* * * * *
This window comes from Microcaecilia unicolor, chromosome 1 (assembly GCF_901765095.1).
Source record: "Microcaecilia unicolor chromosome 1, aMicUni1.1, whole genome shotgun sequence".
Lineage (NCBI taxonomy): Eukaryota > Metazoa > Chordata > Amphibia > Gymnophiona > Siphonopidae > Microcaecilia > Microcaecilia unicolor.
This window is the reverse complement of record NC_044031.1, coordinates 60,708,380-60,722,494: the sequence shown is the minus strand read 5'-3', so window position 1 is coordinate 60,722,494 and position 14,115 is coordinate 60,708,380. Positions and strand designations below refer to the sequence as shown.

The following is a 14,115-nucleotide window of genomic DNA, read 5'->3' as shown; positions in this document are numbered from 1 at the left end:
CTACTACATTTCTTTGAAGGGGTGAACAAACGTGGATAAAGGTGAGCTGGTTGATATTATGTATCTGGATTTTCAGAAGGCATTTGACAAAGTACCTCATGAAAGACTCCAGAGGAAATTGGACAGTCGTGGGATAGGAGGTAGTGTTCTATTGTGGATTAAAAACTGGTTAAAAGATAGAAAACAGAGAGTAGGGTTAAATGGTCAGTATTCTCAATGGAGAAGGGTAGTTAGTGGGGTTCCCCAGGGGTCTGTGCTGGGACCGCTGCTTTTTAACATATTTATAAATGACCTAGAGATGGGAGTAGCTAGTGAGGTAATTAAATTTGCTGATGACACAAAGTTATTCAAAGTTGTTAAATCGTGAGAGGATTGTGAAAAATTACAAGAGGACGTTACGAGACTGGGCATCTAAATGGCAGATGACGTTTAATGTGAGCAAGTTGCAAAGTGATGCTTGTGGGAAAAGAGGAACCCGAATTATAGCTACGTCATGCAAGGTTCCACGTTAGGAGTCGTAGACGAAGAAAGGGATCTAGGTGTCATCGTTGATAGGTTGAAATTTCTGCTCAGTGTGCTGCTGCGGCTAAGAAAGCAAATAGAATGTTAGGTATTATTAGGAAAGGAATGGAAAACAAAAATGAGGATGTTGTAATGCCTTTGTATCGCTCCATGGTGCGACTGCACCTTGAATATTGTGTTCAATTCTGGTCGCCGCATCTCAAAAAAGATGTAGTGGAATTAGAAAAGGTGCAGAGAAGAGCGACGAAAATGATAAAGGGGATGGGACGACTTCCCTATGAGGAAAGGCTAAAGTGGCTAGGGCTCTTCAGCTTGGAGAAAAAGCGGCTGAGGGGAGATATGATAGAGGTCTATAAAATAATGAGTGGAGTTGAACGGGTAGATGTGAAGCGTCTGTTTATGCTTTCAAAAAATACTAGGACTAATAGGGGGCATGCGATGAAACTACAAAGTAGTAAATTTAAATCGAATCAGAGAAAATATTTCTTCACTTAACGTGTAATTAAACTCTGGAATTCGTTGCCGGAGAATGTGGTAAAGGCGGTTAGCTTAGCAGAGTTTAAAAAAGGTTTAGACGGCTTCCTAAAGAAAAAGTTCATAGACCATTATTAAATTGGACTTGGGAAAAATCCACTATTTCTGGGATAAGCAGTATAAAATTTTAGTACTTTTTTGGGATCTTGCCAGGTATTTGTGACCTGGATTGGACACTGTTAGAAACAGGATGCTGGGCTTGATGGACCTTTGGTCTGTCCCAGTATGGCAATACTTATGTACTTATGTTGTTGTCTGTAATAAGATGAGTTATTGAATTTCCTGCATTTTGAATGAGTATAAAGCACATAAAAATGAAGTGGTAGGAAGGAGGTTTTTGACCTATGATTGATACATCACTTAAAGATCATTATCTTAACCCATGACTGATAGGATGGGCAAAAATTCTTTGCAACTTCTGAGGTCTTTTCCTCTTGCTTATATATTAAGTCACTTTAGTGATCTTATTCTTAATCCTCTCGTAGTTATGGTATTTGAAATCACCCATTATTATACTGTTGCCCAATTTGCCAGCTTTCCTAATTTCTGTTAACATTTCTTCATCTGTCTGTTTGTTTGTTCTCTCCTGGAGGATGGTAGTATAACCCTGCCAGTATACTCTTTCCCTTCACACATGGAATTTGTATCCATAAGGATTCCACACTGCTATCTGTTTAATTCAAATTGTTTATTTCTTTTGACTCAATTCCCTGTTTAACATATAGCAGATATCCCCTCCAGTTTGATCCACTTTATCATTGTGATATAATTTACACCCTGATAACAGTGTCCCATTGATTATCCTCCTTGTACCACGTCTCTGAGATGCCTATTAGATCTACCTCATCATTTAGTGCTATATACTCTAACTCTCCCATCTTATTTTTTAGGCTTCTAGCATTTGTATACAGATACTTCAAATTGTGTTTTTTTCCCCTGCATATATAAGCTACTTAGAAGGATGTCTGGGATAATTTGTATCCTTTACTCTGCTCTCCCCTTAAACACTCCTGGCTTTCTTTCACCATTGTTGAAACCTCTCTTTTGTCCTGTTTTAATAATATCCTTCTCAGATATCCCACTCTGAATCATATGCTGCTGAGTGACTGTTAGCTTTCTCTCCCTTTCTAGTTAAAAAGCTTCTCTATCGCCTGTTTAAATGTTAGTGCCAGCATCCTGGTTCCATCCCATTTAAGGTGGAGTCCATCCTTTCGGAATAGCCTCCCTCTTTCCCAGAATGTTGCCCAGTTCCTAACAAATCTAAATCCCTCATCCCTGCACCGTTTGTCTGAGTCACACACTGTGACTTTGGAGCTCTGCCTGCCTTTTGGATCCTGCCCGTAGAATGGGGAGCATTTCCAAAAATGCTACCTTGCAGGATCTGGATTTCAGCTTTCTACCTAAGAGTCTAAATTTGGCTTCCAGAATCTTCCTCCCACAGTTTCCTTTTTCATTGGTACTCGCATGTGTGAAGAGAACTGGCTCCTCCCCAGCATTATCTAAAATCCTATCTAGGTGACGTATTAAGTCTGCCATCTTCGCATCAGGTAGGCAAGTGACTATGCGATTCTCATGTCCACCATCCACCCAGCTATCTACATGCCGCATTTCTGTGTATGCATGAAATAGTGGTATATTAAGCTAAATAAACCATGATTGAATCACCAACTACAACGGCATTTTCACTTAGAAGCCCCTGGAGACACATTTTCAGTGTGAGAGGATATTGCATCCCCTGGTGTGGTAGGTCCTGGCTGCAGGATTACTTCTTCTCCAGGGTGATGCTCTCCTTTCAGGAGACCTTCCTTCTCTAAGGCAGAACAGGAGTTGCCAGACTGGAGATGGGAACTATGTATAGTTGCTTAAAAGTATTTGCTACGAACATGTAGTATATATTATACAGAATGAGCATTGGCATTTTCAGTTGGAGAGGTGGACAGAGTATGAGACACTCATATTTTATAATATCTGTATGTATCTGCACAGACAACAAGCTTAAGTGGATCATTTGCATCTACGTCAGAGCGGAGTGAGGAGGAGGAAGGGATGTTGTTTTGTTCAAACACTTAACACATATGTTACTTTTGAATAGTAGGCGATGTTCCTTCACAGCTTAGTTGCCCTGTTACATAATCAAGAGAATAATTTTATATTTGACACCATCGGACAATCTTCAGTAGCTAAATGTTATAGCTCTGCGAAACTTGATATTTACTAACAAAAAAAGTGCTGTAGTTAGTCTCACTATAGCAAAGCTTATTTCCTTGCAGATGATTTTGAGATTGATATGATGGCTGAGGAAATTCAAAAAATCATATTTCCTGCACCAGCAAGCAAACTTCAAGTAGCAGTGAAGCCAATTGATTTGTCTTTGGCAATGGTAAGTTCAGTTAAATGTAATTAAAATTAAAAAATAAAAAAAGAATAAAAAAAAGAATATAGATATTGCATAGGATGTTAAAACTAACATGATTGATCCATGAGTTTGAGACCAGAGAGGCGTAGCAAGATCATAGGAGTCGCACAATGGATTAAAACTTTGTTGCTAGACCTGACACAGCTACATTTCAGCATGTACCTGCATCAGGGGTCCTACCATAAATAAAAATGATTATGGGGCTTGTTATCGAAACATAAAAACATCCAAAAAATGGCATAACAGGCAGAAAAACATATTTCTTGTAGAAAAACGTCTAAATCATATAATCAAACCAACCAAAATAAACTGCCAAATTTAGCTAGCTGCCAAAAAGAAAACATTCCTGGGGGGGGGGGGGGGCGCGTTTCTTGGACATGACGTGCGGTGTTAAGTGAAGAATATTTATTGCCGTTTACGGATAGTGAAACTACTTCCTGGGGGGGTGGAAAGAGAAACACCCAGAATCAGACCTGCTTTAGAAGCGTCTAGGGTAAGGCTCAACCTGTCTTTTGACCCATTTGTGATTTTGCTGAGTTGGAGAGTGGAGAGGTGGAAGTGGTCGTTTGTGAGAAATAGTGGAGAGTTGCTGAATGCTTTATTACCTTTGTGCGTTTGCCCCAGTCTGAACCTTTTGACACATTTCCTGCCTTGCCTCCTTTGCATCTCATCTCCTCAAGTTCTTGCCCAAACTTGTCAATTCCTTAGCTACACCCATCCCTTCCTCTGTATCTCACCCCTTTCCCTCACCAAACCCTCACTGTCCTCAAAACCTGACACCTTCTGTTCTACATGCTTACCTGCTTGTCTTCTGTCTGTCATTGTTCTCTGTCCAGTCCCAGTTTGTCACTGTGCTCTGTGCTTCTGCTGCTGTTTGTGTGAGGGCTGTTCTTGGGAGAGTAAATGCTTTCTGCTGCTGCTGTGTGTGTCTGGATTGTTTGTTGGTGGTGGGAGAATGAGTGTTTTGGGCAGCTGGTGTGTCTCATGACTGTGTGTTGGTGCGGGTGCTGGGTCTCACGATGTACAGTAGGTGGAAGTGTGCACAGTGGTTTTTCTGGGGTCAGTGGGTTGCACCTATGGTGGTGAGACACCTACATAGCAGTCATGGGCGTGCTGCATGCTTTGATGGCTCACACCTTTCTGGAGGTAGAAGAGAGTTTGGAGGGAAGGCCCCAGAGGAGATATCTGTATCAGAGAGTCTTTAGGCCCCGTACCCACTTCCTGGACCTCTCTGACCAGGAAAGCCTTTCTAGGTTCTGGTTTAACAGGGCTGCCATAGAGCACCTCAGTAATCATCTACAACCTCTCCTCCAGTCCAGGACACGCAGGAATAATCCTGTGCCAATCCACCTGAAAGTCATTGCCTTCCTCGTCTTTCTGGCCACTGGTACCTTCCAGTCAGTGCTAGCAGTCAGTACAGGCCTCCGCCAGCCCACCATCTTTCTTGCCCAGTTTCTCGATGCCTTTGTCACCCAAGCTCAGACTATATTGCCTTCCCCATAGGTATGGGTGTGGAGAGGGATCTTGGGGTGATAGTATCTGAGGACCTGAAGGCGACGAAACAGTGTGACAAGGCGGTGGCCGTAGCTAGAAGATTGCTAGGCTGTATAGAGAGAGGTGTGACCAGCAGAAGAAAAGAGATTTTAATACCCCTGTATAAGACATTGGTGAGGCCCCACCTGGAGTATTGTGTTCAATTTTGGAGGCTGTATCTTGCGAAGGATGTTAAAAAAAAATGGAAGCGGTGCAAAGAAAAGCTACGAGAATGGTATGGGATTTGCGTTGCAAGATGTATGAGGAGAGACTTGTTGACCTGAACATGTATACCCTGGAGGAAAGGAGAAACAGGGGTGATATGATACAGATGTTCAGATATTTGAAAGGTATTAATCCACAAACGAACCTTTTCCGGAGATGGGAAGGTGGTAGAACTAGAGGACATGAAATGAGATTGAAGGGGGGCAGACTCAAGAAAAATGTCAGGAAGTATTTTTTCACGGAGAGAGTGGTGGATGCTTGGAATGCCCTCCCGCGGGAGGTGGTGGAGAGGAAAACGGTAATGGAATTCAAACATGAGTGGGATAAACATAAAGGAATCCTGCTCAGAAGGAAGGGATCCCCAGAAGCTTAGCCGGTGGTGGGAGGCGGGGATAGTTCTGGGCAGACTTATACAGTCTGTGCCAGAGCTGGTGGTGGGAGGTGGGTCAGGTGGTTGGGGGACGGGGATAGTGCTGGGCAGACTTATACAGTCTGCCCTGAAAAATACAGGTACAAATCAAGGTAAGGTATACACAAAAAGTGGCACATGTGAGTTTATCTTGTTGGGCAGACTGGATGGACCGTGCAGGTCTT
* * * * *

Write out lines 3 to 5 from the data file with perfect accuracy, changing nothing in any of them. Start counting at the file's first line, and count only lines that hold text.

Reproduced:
Lineage (NCBI taxonomy): Eukaryota > Metazoa > Chordata > Amphibia > Gymnophiona > Siphonopidae > Microcaecilia > Microcaecilia unicolor.
This window is the reverse complement of record NC_044031.1, coordinates 60,708,380-60,722,494: the sequence shown is the minus strand read 5'-3', so window position 1 is coordinate 60,722,494 and position 14,115 is coordinate 60,708,380. Positions and strand designations below refer to the sequence as shown.

The following is a 14,115-nucleotide window of genomic DNA, read 5'->3' as shown; positions in this document are numbered from 1 at the left end: